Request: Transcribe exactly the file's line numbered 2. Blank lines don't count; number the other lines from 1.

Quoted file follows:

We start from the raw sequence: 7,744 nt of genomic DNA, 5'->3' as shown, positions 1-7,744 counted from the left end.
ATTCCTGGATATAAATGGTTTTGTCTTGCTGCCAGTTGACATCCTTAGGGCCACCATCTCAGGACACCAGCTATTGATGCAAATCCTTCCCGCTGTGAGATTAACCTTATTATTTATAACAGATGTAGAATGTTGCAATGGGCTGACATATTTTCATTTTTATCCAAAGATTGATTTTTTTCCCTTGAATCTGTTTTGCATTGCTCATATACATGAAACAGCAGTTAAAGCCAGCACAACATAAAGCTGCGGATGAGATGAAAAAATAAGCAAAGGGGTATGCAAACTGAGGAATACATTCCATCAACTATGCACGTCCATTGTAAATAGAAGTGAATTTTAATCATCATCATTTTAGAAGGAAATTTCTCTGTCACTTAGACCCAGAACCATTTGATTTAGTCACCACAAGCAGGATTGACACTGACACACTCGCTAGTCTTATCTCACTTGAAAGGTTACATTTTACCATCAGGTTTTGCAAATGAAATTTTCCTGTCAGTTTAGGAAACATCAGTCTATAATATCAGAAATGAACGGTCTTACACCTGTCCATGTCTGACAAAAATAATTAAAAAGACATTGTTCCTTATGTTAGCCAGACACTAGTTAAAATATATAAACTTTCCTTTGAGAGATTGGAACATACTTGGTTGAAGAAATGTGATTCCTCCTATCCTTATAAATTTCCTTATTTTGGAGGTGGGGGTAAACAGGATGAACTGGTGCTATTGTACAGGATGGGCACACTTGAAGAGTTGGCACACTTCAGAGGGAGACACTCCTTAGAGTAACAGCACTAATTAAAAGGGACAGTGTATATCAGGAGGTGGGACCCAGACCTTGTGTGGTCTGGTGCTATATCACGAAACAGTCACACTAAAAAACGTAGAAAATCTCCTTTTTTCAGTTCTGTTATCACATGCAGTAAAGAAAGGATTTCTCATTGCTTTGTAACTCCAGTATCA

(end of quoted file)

ATTCCTGGATATAAATGGTTTTGTCTTGCTGCCAGTTGACATCCTTAGGGCCACCATCTCAGGACACCAGCTATTGATGCAAATCCTTCCCGCTGTGAGATTAACCTTATTATTTATAACAGATGTAGAATGTTGCAATGGGCTGACATATTTTCATTTTTATCCAAAGATTGATTTTTTTCCCTTGAATCTGTTTTGCATTGCTCATATACATGAAACAGCAGTTAAAGCCAGCACAACATAAAGCTGCGGATGAGATGAAAAAATAAGCAAAGGGGTATGCAAACTGAGGAATACATTCCATCAACTATGCACGTCCATTGTAAATAGAAGTGAATTTTAATCATCATCATTTTAGAAGGAAATTTCTCTGTCACTTAGACCCAGAACCATTTGATTTAGTCACCACAAGCAGGATTGACACTGACACACTCGCTAGTCTTATCTCACTTGAAAGGTTACATTTTACCATCAGGTTTTGCAAATGAAATTTTCCTGTCAGTTTAGGAAACATCAGTCTATAATATCAGAAATGAACGGTCTTACACCTGTCCATGTCTGACAAAAATAATTAAAAAGACATTGTTCCTTATGTTAGCCAGACACTAGTTAAAATATATAAACTTTCCTTTGAGAGATTGGAACATACTTGGTTGAAGAAATGTGATTCCTCCTATCCTTATAAATTTCCTTATTTTGGAGGTGGGGGTAAACAGGATGAACTGGTGCTATTGTACAGGATGGGCACACTTGAAGAGTTGGCACACTTCAGAGGGAGACACTCCTTAGAGTAACAGCACTAATTAAAAGGGACAGTGTATATCAGGAGGTGGGACCCAGACCTTGTGTGGTCTGGTGCTATATCACGAAACAGTCACACTAAAAAACGTAGAAAATCTCCTTTTTTCAGTTCTGTTATCACATGCAGTAAAGAAAGGATTTCTCATTGCTTTGTAACTCCAGTATCA